Ethiopia is suffering from severe drought. But there is water in Gergera. Twenty years of restoring its hills and valley has brought life back to this area in the state of Tigray. The work has been painstaking, complex and multidimensional, and continues to this day. But its hard-won results offer up two key lessons: first, landscape restoration in drylands hinges on water management; second, restoration can create a base for better livelihoods and jobs for youth who formerly left in droves.
Ministers visited the watershed on 31 May 2017 after a meeting at which the Ministry of Agriculture and Natural Resources and the World Agroforestry Centre (ICRAF) signed a memo of understanding to establish a National Agroforestry Platform to support climate-resilient green growth and transformation. Over 40 prominent figures attended, including Ministers of State Dr. K. Urgesa and Dr. G. Gebreyohannes, Dr. W. Tadesse of the Ethiopian Environment and Forest Research Institute, Dr. F. Kebede, advisor to the Minister of Agriculture, and Dr. E. Gabre Madhin, founder of Ethiopia’s commodity exchange. Also present were the ambassadors of Australia and Ireland, M. Sawyers and P. McManus, representatives of the Finnish, US, Dutch, German and Norwegian embassies and development agencies, and leaders from civil society groups such as OXFAM, Farm Africa, the Ethiopian Orthodox Church, and Packard.
In Gergera, the visit began at the head of the valley where community leaders had gathered. Alighting and looking around, Ethiopia’s Minister of Agriculture and Natural Resources was visibly moved. “I know this place. It was abandoned and untouched. This is very incredible to me,” said Dr. Eyasu Abraha.
The group stood under tall trees, bathed by birdsong, with luscious grasses and pools of clean water at its feet. So that it can regenerate, this part of Gergera has long been closed to cattle. “The first thing you notice is the change of vegetation,” said ICRAF’s Director General Dr. Tony Simons, pointing out a Sclerocarya birrea, a tree with a nutritious plum-like fruit with an oil-rich kernel.
By consent of the community, only cutting and carrying grass to livestock and beekeeping are permissible in this upper catchment. Indeed, the wooded hillsides are rife with carefully placed hives. Gabions built by members of the community slow the rain water when it courses down the chasm, which, formerly too deep to cross, is gradually filling as earth builds up behind the structures. Critically, this earth now retains rainwater, which seeps into the ground and emerges as groundwater in the valley where 1000 ha of land are now under small-scale irrigation. It was not always like this.
“During the period of the Emperor and the Derg, degradation was so severe,” an elder said, referring to the regime which ruled from 1974 for 17 years. “Once we were forced to dismantle a church at risk of being swept away!” But the fall of the Derg brought a groundswell of activity to address agricultural productivity in an area once struck by famine.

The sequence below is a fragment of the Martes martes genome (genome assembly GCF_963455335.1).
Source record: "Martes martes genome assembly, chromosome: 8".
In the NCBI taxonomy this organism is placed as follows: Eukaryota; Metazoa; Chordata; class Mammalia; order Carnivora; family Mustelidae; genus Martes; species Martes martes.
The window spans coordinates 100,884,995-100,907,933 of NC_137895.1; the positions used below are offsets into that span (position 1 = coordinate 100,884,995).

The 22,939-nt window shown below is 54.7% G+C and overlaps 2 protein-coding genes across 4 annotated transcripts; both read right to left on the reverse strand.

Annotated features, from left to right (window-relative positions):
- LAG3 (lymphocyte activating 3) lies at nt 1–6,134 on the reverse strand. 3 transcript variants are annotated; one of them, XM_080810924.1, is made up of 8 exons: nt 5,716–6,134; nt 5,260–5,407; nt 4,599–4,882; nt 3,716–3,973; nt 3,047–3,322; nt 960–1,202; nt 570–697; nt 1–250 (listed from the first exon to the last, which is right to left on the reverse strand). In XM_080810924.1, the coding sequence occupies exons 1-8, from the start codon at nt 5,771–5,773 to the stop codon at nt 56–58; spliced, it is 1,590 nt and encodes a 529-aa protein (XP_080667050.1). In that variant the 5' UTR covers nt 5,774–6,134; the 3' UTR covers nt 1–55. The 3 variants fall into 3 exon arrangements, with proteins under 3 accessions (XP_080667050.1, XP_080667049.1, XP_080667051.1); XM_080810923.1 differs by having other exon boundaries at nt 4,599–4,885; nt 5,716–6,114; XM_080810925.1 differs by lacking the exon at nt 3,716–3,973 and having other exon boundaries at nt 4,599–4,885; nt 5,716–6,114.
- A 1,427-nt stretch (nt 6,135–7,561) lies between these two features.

“The people took the initiative to rehabilitate the environment,” explained administrator Habtom Woreta. “That is when Irish Aid came in and we became a model watershed for the region and the world. You can see how the area is transformed! Biodiversity has increased and we have hand-dug wells at 1 meter deep because of recharge. And none of this is in vain. Now we have TVs in the houses. Before we slept on mats, now we have beds.”
Once a hot spot for the perilous out-migration of youth, even that has changed. When Irish Aid representative Aileen O’Donovan asked, “about job creation for the youth, who are motivated but restless,” Kebele (village) leader Tsuruy proudly said: “we have 1070 youngsters, of whom 506 are employed due to restoration. “This is music to my ears,” said the Minister of Agriculture, whose government recently completed a Rural Job Opportunity Strategy.
Down in the valley, young men were building gabions to deflect a gulley away from the fields that would be destroyed if the water were unchecked in the rains. They are paid under the Poverty Safety Net Programme, Ethiopia’s cash transfer scheme. But they also donate 40 free days of their time, both as a social obligation and in anticipation of receiving reclaimed land from the state.
Asked why they were doing this, they shouted, “To earn daily bread and stop the loss of land. The land was going!” Placing a boulder into a square of wire mesh, the ICRAF Director General told the group that if good tree cover were kept in the watershed, the water would also come with less velocity.
There were more young men as well as women at the rural resource centre, a former government nursery now supported by ICRAF, which technically guides the entire restoration. They earn their living selling trees, particularly avocado, and 13 fodder grass species. They currently have tree seedlings and vegetable plantlets worth $11,523 and $10,000 in the bank. “Our vision is how these youngsters can eventually be extension workers,” said Professor Mitiku Hailu of Mekelle University.
As the trip wrapped up, the community served bread and honey from the recovering hills. State Minister for Livestock and Fisheries Dr. Gebregziabher Gebreyohannes said “what has been seen today is job creation” and “cash transfers improving the lives of the poor”. And Dr. Kiros Hagdu, who leads ICRAF in Ethiopia, said his centre was committed to evidence-based restoration of farms and landscapes with the government and communities and that now was, “the time to scale-up the successes nationally.”
The Minister of Agriculture had the last word. “Agroforestry is becoming the heart and the mind of the government,” said Dr. Eyasu Abraha. “What we see here is really the beginning of transformation. All those youngsters who wanted to migrate will have productive land.”